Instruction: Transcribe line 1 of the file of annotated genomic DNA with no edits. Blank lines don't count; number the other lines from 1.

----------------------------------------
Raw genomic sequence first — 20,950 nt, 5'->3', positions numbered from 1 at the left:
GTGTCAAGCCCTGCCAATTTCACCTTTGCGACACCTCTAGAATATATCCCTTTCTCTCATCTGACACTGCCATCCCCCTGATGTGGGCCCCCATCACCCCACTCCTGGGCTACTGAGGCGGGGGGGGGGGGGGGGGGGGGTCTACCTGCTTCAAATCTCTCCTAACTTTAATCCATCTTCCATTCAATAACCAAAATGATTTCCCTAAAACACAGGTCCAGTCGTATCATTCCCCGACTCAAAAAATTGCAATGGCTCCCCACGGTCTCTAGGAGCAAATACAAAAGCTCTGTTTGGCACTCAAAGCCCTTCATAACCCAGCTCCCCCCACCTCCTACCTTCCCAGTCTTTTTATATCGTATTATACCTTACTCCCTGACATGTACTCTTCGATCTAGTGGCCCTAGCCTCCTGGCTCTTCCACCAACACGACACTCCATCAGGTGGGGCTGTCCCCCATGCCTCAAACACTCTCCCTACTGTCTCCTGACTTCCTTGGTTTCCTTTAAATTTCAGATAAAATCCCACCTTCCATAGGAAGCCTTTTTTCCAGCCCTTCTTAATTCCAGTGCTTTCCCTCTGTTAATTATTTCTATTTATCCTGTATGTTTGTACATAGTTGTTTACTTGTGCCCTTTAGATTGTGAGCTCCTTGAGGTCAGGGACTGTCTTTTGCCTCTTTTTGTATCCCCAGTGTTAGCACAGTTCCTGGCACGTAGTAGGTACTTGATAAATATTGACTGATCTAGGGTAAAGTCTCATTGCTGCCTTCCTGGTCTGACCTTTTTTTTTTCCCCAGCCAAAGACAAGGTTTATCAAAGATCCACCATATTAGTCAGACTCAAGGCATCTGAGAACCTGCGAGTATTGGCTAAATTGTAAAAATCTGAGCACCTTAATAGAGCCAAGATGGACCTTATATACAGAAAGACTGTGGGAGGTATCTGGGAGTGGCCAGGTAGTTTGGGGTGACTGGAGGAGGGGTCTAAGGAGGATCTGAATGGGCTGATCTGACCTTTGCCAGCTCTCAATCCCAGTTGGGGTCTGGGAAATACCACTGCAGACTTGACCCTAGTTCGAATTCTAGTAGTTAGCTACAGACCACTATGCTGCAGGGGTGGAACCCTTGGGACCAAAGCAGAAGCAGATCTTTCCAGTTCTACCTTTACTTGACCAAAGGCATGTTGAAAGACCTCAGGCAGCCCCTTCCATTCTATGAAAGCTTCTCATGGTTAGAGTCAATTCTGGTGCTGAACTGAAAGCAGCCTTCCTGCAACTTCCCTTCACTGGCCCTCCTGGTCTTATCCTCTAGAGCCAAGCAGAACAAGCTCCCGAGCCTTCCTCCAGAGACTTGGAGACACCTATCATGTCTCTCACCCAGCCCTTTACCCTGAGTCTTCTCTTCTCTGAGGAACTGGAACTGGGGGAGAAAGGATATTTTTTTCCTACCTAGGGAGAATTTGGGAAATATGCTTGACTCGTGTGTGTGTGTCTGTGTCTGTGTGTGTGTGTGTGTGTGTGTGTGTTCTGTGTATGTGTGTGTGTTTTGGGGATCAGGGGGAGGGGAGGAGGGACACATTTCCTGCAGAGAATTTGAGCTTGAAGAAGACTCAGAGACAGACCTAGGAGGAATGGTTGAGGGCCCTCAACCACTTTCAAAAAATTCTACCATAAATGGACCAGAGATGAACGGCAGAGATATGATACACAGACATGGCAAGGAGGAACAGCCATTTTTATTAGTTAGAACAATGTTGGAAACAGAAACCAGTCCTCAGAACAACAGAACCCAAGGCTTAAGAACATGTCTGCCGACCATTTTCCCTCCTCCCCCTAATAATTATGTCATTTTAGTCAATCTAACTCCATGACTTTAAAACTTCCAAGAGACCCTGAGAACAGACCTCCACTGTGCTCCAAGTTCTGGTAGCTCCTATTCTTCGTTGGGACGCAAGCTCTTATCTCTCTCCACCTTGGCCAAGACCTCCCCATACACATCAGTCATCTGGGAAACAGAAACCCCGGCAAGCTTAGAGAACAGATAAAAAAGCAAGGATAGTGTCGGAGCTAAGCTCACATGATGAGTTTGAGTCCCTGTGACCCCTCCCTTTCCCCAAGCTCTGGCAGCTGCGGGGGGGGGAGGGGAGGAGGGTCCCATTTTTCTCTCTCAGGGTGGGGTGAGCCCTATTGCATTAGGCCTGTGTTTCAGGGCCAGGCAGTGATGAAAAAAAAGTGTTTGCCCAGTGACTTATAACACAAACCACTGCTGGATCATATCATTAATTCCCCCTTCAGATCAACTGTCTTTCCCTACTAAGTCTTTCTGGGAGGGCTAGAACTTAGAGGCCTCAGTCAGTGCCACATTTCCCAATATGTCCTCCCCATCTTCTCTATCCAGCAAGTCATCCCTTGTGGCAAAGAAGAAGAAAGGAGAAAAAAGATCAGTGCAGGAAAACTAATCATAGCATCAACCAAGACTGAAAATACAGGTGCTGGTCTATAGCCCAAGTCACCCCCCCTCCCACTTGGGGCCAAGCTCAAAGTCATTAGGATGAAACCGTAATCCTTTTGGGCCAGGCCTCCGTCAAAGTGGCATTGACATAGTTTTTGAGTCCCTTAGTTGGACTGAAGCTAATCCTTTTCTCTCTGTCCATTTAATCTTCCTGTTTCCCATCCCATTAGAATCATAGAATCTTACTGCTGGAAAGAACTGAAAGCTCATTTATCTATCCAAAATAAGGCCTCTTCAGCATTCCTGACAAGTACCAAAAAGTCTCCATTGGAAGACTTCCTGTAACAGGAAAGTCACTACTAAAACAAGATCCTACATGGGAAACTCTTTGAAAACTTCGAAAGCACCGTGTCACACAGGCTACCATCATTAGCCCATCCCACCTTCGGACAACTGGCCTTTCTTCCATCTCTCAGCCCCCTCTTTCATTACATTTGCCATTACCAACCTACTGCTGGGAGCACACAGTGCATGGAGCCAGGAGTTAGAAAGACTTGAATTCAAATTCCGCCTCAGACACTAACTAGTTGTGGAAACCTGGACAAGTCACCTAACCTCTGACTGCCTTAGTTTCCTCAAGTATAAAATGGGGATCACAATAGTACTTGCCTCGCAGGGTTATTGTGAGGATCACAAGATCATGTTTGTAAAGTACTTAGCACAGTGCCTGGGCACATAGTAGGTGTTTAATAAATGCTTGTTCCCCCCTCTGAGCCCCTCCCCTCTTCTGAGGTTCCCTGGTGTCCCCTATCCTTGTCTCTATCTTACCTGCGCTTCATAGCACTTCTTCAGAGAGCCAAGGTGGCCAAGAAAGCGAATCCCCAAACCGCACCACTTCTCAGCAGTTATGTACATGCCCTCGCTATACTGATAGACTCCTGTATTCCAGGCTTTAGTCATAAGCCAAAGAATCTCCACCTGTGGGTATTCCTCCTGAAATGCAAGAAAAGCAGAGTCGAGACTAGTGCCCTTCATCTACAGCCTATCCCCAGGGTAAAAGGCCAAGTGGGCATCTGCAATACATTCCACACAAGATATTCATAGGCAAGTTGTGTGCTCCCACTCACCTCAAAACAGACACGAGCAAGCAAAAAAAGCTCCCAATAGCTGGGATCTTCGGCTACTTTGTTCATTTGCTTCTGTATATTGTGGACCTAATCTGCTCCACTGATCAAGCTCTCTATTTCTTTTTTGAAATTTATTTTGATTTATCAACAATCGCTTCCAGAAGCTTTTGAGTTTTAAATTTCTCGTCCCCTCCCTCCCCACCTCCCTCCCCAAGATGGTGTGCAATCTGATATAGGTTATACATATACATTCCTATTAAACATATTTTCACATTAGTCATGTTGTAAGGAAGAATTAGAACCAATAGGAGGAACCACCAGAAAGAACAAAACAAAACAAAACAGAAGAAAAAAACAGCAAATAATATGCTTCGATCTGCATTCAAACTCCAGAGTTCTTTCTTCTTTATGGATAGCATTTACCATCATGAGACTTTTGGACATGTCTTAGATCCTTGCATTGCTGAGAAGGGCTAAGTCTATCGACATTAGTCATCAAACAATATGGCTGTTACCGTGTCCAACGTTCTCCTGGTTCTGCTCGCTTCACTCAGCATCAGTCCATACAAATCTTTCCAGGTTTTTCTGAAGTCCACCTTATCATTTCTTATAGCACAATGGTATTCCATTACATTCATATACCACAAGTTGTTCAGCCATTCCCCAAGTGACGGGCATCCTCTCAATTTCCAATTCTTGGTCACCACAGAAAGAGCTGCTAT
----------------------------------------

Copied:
Raw genomic sequence first — 20,950 nt, 5'->3', positions numbered from 1 at the left: